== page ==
Q. Now, can you tell me of the treatment that you received at Memorial from the teacher? A. Well, at Memorial we were more or less, I guess that (1359) they called it "harassed," but we weren't aware of it back then. We were not allowed to participate in any of the activities of the receiving school because we were just visitors, and we didn't take gym. We didn't eat lunch


Q. I will go into it specifically, but let me put some questions to you: You said you were not permitted to attend all school functions. Do you remember any all school assemblies during the time that you were at Memorial? A. Yes; I remember some.


Q. Tell me about them. A. During Christmas the people were caroling in the hallway, and the white peoples was taken out of the room, and we were to lay our heads down, or we had work to do.


Q. These were students in your class? A. Yes.


Q. And when you say, "We had to lay our heads down," who is "we"? A. The black students that were transported to there.


Q. Who gave you instructions? A. The teacher did.


Q. Did this happen on one occasion or more than one? (1360) A. On many occasions. We were told to lay our heads down when they left the room.


Q. Do you know where they went? A. Sometimes they went to gym or some type of recess, or went to an assembly, whatever it was; and when it was time for them to leave out of the room, we were told to lay our heads down or do work.


Q. What work? A. Some type of work to keep us occupied while they were out of the room.


Q. Do you recall taking gym while you were at Memorial? A. No.


Q. Did you ever recall any other students in your class taking gym while you were at Memorial? A. No.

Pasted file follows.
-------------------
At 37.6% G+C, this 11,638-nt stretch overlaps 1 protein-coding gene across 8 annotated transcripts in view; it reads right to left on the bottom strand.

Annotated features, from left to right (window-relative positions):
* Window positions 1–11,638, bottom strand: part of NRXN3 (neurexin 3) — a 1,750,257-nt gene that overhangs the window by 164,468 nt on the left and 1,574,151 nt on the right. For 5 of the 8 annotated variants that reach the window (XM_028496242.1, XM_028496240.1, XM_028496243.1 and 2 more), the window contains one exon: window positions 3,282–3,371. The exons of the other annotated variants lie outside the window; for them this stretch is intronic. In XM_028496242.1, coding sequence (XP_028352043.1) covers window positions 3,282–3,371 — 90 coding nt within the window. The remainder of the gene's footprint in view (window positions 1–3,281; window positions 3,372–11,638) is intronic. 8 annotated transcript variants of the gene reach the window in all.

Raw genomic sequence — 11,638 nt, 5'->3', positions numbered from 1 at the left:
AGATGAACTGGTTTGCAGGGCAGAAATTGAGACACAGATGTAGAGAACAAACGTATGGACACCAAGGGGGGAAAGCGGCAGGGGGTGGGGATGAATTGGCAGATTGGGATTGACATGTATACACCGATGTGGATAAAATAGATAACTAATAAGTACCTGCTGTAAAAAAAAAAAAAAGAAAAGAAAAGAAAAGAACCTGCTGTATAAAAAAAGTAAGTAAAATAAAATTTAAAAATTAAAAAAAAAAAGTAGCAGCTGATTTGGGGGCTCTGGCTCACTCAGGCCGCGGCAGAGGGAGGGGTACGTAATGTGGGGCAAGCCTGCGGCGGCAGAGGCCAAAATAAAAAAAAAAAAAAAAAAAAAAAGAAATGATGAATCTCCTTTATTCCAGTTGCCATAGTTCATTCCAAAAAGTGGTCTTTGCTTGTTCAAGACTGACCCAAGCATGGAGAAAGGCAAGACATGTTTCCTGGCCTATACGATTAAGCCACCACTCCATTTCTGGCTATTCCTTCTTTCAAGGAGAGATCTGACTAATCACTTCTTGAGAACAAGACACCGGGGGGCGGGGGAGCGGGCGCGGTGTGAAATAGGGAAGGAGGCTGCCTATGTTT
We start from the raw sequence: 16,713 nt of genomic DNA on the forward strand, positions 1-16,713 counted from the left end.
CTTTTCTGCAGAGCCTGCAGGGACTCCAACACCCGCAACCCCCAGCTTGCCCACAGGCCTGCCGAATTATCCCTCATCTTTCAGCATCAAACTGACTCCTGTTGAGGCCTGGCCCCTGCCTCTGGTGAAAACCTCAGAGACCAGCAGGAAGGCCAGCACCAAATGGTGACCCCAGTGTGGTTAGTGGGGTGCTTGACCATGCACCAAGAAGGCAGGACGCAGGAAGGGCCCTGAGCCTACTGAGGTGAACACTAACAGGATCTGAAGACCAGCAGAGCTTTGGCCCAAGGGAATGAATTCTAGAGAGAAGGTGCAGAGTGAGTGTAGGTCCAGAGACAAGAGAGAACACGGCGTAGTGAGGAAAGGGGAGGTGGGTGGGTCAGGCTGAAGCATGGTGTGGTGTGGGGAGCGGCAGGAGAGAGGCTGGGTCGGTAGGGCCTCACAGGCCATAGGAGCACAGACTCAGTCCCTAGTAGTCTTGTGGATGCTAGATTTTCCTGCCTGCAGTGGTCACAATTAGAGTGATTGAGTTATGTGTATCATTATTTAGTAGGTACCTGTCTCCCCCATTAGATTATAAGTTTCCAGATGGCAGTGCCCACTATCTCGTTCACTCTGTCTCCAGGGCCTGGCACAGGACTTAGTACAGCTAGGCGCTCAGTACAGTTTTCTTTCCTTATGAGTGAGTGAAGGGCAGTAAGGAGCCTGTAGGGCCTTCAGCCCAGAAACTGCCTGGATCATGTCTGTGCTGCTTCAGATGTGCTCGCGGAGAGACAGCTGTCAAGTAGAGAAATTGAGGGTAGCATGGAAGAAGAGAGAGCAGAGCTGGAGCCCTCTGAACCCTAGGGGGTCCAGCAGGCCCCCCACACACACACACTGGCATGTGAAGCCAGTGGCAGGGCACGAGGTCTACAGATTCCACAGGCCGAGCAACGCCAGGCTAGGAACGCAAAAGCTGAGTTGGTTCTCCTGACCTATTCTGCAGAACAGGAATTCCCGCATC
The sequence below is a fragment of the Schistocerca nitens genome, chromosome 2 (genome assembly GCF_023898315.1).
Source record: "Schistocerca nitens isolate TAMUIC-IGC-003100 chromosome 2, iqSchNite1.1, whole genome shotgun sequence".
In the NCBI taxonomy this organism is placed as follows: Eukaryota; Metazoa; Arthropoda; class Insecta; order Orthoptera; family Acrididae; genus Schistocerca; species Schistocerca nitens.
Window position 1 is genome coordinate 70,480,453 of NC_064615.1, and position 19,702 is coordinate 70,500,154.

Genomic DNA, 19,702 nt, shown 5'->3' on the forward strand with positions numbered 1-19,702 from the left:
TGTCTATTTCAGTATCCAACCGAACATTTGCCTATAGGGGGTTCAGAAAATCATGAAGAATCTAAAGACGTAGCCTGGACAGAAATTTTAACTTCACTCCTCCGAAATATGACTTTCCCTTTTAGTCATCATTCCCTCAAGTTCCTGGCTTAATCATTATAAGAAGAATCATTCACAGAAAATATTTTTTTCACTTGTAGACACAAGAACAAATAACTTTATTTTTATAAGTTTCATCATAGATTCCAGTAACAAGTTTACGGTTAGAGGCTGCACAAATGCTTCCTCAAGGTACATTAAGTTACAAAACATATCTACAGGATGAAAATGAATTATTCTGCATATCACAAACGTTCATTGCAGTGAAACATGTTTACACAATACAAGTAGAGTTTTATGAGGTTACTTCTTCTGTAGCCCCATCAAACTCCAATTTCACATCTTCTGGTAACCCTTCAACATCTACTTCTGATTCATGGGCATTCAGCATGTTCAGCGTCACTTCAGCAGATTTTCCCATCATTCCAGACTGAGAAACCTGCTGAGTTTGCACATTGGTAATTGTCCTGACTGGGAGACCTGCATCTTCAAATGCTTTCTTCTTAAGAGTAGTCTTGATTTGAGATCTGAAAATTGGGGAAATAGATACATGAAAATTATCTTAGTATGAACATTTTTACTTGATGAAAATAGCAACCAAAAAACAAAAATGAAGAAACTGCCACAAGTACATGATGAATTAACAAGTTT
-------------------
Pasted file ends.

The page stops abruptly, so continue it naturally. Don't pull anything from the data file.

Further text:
Q. The white students that had been the ones not on transportation, do you recall whether or not they took gym? A. They did take gym.


Q. How do you know? A. Because a bell would ring. This was after lunch, and certain days, I believe Wednesday or some period during the week, and they would leave. Then there was the ones that wanted to look out (1361) of the window, and you could see them out taking gym.


Q. Where did they take gym? A. In the playground.


Q. And were the students on transportation permitted to take gym? A. Not in my class, no.


Q. While you were there, did you ever take gym? A. No.


Q. How long were you there? A. About a year.


Q. Now, during the recess, or strike that. During the lunch hour what did the students on transportation do? A. Well, we were sitting across in a row, which meant the white students were in front of us, and we had to move to the right-hand side of the room, and the whites moved to the left-hand side, and we ate our lunch on the right-hand side of the room.


Q. So the students were segregated during the lunch hour? A. Right; yes, sir.